Lyrics

All For Me Grog

Fo’c’sle Song

Traditional

Chorus
And it’s all for me grog, me jolly’, jolly’ grog
Resp: All gone for beer and tobacco
For I spent all me tin with the lassies drinking gin
Resp: Far across the Western Ocean I must wander

Gina:
[Oh] where are me boots, me noggin’, noggin’ boots?
Resp: All gone for beer and tobacco
For the heels they are worn out and the toes are kicked about
And the soles are looking out for better weather (Chorus)

Dean:
Where is me shirt, my noggin’, noggin’ shirt?
Resp: All gone for beer and tobacco
For the collar is all worn, and the sleeves they are all torn
And the tail is looking out for better weather (Chorus)

David:
Where is me bed, me noggin’ noggin bed
Resp: All gone for beer and tobacco
Now the sheets they are all tore, cause I lent it to a whore,
And the springs are looking out for better weather.

New Chorus
Well it’s all for me grog, me jolly jolly grog
Resp: All gone for beer and tobacco
Well, I spent all me loot in a house of ill repute
And I think I’ll have to go back there tomorrow.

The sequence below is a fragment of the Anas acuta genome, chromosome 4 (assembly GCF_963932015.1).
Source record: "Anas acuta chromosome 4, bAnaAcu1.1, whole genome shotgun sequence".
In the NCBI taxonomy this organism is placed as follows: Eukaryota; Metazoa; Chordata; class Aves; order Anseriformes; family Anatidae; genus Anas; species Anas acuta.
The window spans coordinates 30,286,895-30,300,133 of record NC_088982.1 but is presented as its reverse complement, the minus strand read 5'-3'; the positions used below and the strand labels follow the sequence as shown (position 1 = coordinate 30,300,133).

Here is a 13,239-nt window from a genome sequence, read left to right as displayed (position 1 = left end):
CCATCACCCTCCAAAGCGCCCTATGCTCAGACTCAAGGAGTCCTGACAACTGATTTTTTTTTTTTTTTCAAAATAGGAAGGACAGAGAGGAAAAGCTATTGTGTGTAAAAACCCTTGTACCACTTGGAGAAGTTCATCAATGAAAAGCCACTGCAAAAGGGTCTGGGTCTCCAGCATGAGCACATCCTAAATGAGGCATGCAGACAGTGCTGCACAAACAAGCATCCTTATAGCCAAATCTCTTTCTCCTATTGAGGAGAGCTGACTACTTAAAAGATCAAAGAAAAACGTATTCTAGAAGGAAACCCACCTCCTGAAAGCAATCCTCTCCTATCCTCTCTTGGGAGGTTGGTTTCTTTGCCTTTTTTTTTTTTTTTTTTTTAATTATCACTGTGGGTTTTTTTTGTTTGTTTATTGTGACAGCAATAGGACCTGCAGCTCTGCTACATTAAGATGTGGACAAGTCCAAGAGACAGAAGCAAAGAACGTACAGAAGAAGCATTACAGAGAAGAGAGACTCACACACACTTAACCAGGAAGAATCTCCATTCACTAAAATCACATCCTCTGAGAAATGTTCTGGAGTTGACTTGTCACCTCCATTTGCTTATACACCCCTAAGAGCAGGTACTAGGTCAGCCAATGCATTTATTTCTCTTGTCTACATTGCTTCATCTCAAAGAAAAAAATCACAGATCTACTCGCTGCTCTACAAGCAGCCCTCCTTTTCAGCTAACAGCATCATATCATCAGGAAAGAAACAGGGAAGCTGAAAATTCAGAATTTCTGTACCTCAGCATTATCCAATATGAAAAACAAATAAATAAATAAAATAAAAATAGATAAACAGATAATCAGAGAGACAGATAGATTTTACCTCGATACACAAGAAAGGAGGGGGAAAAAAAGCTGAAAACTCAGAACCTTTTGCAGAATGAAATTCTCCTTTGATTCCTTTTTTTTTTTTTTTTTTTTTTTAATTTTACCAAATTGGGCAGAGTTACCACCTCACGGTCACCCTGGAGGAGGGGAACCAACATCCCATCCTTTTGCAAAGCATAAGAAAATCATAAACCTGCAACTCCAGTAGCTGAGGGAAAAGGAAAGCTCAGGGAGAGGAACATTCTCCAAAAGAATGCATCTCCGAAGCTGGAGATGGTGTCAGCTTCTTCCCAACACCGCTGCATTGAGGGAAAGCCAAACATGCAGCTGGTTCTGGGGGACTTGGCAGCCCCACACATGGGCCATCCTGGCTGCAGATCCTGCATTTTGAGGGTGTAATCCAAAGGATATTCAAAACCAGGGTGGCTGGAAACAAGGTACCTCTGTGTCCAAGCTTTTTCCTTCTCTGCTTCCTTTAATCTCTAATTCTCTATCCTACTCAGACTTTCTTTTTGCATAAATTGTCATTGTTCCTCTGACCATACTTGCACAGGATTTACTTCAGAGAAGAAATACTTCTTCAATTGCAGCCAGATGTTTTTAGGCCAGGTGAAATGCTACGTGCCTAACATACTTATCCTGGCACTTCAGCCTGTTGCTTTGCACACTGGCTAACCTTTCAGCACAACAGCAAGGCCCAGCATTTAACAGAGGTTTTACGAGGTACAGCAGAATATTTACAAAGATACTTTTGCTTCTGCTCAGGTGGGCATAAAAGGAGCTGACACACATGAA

Jon with Christie:
Where is my verse, me jolly, jolly verse
Resp: All gone for beer and tobacco
Well the nouns they are all gone and the adjectives, “So Long!”
And the verbs are lookin’ out for better weather (New Chorus)

And I think I’ll have to go back there tomorrow.
Yes, I think I’ll have to go back there tomorrow!

WHERE TO FIND IT

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Song Notes

Rum distillation began in the Caribbean in the early 17th century. When Britain captured Jamaica in 1655 the navy switched its sailor’s daily ration of French brandy to rum. Around 1740 British Admiral Edward Vernon commanded that the rum ration be watered down with water to prevent the sailors from hoarding until they had sufficient quantity to become inebriated with. This thinned-out drink was nicknamed Grog, perhaps apocryphally after the grogram cloak Vernon preferred to wear. Through the pubs that sailors frequented when back in port this song has achieved wide notoriety and is sung in many folk and entertainment genres.

Jeff Gee, who played “Fiddler Davey” in Bristol Renaissance Faire’s ensemble cast appearance as The Seadogs, first brought this tune to our circle. It is actually the first maritime music tune I’d ever sung! Bounding Main proudly brings this song to audiences today – in its own inimitable style.

The use of the term “Western Ocean” was a common way of referring to the Atlantic Ocean.

– Dean Calin